Radio Spots – Bare Bones Biology Radio spots may be heard on KEOS FM, 89.1, three times a week. Sunday morning at 6:55 AM, Sunday afternoon at 3 PM, Tuesday evening at 8:55 PM. These may be downloaded at http://WWW.BareBonesBiology.com or at http://FactFictionFancy.Wordpress.com. The new series, beginning this month, examines the Peach Clubhouse Imagining cited in the masthead.
Other Activities around the Brazos Valley
The Insight Meditation Group holds a half-hour sit, followed by a short reading and discussion of a general nature, every Wednesday at noontime at the Unitarian Church in College Station, Friday at 3 pm at the Peach Clubhouse.
Dec. 8, Friends of Peace – Thursday, Poppa Rollo’s Pizza, 703 N.Valley Mills Drive, Waco
6 p.m.- business and pizza buffet.
6:30 p.m.-film and discussion.
Admission: one non-perishable food item for a local food bank.
Selection: OCCUPY EVERYWHERE: ON THE NEW POLITICS AND POSSIBILITIES OF THE
MOVEMENT AGAINST CORPORATE POWER (2011).
Or if you can’t make that, you can view or download a one-hour excerpt of a panel discussion, different program, at the website of Democracy Now. The program aired November 4. For more about creative political solutions, go to political section of this newsletter and some other interesting activities of Friends of Peace in Waco.
Remapping our Rule of Law
A quote from Arundhati Roy:
“Our strategy should be not only to confront empire, but to lay siege to it. To deprive it of oxygen. To shame it. To mock it. With our art, our music, our literature, our stubbornness, our joy, our brilliance, our sheer relentlessness — and our ability to tell our own stories. Stories that are different from the ones we’re being brainwashed to believe. The corporate revolution will collapse if we refuse to buy what they are selling — their ideas, their version of history, their wars, their weapons, their notion of inevitability. Remember this: We be many and they be few. They need us more than we need them.” Our stories, according to Jack Kornfield, are who we are. I think it’s best to not let some corporation tell us who we are.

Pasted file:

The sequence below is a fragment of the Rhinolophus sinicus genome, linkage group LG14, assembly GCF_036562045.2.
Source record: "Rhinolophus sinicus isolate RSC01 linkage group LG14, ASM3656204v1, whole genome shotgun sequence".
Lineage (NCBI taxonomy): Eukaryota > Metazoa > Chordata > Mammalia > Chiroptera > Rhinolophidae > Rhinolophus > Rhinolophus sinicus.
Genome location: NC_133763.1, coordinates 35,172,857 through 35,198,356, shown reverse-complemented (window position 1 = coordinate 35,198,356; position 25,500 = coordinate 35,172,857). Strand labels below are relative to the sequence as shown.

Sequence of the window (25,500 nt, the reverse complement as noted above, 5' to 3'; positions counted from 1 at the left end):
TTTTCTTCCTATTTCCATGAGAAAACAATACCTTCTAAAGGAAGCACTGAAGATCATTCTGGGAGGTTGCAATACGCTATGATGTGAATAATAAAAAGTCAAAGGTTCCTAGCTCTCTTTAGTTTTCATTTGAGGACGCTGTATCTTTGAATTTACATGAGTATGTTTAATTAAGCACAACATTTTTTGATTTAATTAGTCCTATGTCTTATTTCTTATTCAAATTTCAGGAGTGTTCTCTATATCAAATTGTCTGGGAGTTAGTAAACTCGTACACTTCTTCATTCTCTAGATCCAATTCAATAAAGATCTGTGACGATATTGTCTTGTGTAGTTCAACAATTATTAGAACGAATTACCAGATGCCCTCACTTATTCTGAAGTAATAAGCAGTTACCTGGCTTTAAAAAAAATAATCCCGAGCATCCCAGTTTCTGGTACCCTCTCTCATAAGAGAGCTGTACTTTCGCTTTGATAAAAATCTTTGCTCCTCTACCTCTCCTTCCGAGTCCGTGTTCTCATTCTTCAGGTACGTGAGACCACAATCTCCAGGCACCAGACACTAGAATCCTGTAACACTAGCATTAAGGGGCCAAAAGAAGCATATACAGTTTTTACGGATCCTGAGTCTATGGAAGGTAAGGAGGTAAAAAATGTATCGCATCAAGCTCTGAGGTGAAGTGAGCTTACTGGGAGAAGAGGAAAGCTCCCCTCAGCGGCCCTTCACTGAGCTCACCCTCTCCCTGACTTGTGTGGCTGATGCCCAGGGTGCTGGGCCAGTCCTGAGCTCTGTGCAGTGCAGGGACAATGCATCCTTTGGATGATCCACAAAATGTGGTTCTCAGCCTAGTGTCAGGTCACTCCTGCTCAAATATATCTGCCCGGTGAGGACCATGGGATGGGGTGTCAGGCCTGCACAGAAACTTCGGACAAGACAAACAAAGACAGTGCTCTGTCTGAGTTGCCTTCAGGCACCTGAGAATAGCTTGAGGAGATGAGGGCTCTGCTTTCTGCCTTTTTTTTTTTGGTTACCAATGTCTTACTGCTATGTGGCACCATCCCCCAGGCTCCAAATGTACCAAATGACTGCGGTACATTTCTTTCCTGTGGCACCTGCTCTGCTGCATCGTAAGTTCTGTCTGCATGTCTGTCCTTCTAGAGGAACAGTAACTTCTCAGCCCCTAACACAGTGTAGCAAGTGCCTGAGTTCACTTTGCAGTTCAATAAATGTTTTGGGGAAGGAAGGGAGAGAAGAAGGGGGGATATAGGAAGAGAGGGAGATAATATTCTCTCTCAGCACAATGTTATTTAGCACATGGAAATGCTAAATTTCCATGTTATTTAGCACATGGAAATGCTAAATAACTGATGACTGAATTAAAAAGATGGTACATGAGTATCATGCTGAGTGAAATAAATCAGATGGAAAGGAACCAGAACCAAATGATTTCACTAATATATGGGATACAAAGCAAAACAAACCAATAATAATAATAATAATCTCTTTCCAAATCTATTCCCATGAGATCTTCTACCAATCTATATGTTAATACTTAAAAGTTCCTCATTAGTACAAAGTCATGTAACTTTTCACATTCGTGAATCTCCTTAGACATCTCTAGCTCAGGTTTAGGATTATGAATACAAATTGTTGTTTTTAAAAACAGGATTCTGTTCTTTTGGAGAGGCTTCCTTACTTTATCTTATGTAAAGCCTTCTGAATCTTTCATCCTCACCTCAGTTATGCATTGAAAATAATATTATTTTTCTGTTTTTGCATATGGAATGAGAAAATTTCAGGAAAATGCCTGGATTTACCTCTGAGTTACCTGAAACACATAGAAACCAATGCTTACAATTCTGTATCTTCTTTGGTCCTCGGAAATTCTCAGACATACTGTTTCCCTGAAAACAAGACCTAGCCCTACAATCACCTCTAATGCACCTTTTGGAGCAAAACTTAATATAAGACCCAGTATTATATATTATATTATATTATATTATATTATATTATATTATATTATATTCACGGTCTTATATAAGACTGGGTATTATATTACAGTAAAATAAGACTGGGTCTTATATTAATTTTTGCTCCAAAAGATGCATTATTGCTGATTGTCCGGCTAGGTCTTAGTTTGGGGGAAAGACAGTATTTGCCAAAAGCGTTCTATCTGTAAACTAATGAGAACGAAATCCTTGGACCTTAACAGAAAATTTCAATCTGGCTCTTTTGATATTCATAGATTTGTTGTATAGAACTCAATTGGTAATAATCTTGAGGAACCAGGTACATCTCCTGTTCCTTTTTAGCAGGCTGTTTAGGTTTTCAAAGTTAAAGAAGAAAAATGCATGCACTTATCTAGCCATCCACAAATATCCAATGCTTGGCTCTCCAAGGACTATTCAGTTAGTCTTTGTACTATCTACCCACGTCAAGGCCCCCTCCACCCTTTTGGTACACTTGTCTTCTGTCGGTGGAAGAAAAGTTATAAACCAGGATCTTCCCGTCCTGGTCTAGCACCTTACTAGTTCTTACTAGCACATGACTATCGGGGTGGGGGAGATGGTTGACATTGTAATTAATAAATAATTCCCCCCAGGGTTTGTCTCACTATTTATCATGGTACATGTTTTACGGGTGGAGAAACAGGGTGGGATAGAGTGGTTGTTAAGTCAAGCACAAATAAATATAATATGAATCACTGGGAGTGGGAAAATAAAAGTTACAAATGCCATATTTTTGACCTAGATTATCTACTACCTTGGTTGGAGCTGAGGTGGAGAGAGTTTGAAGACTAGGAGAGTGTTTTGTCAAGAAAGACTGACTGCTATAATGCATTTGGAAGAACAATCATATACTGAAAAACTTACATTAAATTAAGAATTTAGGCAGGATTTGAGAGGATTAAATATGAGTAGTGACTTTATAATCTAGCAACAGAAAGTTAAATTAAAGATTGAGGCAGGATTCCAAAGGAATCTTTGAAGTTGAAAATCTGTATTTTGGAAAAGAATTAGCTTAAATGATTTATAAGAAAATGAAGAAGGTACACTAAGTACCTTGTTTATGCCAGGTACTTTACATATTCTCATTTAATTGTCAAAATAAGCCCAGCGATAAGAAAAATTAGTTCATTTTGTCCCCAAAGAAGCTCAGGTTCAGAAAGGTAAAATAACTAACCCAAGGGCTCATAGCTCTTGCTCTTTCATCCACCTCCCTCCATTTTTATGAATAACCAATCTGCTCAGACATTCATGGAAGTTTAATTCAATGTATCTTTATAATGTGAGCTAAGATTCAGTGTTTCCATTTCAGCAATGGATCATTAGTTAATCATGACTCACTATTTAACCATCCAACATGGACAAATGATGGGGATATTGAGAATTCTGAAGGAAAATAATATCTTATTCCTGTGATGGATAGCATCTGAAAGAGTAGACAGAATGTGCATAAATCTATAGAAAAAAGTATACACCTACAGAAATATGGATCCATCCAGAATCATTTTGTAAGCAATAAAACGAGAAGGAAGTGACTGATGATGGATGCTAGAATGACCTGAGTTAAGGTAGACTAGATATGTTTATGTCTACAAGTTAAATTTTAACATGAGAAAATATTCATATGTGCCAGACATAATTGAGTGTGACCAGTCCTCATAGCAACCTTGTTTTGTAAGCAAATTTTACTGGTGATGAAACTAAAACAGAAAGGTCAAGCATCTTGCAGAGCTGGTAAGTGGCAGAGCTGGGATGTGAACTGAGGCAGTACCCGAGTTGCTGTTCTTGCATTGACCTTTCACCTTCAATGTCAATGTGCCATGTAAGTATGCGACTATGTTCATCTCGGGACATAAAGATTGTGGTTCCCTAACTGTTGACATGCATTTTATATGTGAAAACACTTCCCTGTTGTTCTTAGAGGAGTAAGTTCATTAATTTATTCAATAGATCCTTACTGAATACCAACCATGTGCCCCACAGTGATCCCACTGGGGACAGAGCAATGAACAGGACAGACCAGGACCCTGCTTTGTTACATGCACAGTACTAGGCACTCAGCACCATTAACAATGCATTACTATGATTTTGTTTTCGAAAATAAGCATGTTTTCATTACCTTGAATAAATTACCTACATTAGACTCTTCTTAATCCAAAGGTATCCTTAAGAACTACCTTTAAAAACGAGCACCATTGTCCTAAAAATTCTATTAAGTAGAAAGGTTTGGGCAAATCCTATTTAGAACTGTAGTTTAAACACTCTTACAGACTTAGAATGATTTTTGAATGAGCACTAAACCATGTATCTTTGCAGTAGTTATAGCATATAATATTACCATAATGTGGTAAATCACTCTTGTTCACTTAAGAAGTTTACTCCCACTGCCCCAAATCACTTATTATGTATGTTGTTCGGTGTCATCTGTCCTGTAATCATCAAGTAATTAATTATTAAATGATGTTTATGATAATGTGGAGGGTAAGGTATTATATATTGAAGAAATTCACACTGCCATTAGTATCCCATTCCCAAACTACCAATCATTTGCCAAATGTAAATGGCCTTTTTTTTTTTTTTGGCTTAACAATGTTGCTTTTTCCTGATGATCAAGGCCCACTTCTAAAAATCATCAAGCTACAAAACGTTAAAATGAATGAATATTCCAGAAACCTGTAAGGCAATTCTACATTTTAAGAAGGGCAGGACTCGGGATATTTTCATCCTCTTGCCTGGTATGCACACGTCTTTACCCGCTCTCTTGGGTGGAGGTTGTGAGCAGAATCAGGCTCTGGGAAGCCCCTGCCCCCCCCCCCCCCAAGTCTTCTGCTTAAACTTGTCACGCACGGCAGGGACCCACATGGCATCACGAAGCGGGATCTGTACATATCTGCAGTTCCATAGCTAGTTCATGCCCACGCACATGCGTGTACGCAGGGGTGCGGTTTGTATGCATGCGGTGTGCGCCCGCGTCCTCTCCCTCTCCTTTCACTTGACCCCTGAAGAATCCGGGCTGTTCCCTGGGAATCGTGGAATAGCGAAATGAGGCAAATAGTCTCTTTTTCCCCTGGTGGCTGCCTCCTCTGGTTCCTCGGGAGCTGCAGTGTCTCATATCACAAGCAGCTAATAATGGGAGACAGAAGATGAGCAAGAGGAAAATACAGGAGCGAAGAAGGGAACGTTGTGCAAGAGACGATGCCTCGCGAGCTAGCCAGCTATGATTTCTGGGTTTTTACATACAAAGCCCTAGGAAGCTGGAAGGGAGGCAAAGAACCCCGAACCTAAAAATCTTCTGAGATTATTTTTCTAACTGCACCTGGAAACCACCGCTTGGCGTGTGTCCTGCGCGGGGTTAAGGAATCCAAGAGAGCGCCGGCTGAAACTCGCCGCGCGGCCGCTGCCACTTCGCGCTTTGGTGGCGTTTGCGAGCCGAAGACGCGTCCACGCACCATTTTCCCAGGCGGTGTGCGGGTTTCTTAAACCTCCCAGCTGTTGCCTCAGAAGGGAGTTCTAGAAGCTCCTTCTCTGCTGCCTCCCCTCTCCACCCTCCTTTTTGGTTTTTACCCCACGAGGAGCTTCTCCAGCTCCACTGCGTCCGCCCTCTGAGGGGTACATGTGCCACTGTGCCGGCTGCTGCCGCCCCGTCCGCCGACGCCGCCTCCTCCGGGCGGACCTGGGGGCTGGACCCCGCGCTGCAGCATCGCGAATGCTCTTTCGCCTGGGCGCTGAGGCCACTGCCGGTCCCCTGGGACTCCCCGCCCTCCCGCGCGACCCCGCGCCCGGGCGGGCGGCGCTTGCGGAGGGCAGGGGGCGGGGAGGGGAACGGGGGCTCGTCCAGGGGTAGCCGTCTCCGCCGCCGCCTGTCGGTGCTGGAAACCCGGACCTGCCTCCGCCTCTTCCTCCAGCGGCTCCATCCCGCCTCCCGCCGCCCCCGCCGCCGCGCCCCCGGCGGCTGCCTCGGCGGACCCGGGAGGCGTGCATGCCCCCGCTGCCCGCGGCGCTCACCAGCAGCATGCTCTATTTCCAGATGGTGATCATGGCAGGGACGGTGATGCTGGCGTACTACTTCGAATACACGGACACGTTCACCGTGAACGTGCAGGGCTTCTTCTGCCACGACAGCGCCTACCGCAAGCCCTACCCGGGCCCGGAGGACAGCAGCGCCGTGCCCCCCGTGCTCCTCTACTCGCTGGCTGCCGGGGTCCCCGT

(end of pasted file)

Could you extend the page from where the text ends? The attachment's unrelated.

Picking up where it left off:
That’s basically it, and so well put, but of course to do that — to refuse to believe the brainwashing — we need to have something better in our brains. Something true and based in factual reality that we can live now and grow for our future, and that of course we are doing.
And speaking of the future, I’m attaching a short clip from Democracy Now that reports a neat and effective political response to the effort of our drug companies to overcharge the world for essential medicines on the basis of American patents. The speaker is Harriet Washington, author of the book, Deadly Monopolies. (www.democracynow.org)
Another commentary on Occupy is of special interest because it is a discussion among three American Buddhist thinkers, Michael Stone, David Loy and Ethan Nichtern. “When you go deeper” you get beyond superficial nitpicking and find there,what truth? (ttp://TheIDProject.org)
That comment reminds me of the new approaches of Democracy School (http://www.celdf.org/) and others who are preventing the corposystem from co-opting control over land, water, food, air and other resources that belong to the commons (i.e., everyone) by changing our own assumptions about the law itself. “Does our activism mean so little that we want no more than a few beeps from cars that are passing by?”